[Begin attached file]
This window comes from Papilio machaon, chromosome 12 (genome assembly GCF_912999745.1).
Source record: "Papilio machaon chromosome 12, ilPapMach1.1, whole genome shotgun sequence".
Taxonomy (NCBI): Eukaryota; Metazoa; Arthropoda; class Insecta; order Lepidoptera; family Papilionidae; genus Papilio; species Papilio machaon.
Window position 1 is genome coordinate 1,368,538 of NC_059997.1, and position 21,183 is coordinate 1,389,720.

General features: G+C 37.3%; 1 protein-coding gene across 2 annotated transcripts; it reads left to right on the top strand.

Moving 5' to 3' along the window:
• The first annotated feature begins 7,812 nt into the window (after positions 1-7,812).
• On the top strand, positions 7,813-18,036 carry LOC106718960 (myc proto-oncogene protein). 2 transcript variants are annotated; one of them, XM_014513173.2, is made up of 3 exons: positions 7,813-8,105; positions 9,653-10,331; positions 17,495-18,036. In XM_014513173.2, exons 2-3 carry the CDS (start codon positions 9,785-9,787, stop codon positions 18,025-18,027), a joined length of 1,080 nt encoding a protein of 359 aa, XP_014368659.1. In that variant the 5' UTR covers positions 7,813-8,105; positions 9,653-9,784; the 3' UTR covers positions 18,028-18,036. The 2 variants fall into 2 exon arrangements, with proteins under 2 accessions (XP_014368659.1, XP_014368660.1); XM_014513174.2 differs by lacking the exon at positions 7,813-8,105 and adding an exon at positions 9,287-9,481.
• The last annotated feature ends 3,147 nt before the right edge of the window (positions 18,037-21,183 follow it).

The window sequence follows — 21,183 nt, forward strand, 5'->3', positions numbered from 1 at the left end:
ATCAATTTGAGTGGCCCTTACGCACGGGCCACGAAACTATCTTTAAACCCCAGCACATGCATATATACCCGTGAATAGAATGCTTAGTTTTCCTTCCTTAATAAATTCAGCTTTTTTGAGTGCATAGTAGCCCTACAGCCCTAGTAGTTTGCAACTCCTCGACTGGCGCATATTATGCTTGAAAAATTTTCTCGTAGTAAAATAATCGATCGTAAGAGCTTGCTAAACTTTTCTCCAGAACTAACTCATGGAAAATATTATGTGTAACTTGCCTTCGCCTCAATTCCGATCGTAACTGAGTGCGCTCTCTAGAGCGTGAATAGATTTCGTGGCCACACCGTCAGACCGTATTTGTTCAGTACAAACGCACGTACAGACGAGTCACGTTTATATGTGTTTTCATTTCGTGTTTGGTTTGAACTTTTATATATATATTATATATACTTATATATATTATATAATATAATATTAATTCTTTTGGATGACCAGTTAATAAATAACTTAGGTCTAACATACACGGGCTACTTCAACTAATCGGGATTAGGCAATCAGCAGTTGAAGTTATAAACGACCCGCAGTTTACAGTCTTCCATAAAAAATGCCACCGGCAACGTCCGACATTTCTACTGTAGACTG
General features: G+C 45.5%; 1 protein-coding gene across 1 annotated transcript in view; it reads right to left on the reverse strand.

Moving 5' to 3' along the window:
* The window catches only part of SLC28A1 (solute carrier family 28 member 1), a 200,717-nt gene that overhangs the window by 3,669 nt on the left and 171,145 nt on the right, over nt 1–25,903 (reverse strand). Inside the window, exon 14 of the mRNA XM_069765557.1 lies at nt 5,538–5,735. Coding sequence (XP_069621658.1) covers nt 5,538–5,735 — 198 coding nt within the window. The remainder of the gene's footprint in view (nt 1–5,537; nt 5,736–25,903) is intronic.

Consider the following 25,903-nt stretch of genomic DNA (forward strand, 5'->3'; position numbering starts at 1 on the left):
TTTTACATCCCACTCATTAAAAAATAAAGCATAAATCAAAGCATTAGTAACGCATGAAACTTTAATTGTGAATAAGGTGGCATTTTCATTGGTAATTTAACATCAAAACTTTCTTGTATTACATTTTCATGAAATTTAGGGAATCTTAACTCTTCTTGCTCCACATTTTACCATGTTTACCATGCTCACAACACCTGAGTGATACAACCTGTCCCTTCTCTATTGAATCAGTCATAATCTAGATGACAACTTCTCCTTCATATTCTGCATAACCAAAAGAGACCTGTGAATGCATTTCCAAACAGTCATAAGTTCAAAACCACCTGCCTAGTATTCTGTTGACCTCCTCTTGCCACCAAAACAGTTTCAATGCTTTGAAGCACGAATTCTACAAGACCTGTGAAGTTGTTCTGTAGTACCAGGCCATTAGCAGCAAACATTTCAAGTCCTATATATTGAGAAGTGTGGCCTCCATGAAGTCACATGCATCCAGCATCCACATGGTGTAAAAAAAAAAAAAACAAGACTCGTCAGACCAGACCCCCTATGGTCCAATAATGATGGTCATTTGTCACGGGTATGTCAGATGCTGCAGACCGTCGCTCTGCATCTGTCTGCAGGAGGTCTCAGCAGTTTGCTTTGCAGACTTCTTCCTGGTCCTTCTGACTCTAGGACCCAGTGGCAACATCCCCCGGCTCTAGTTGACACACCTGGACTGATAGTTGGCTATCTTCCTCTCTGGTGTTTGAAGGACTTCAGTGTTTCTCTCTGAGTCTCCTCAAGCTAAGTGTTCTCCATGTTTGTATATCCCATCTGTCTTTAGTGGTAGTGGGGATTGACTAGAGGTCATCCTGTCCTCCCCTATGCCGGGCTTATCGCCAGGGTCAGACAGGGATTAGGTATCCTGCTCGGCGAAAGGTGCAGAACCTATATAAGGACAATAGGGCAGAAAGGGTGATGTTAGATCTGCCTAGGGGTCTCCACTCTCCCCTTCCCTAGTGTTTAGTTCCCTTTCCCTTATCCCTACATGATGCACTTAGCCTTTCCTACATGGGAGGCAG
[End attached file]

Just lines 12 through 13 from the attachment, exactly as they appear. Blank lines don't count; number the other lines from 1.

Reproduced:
General features: G+C 45.5%; 1 protein-coding gene across 1 annotated transcript in view; it reads right to left on the reverse strand.

Moving 5' to 3' along the window: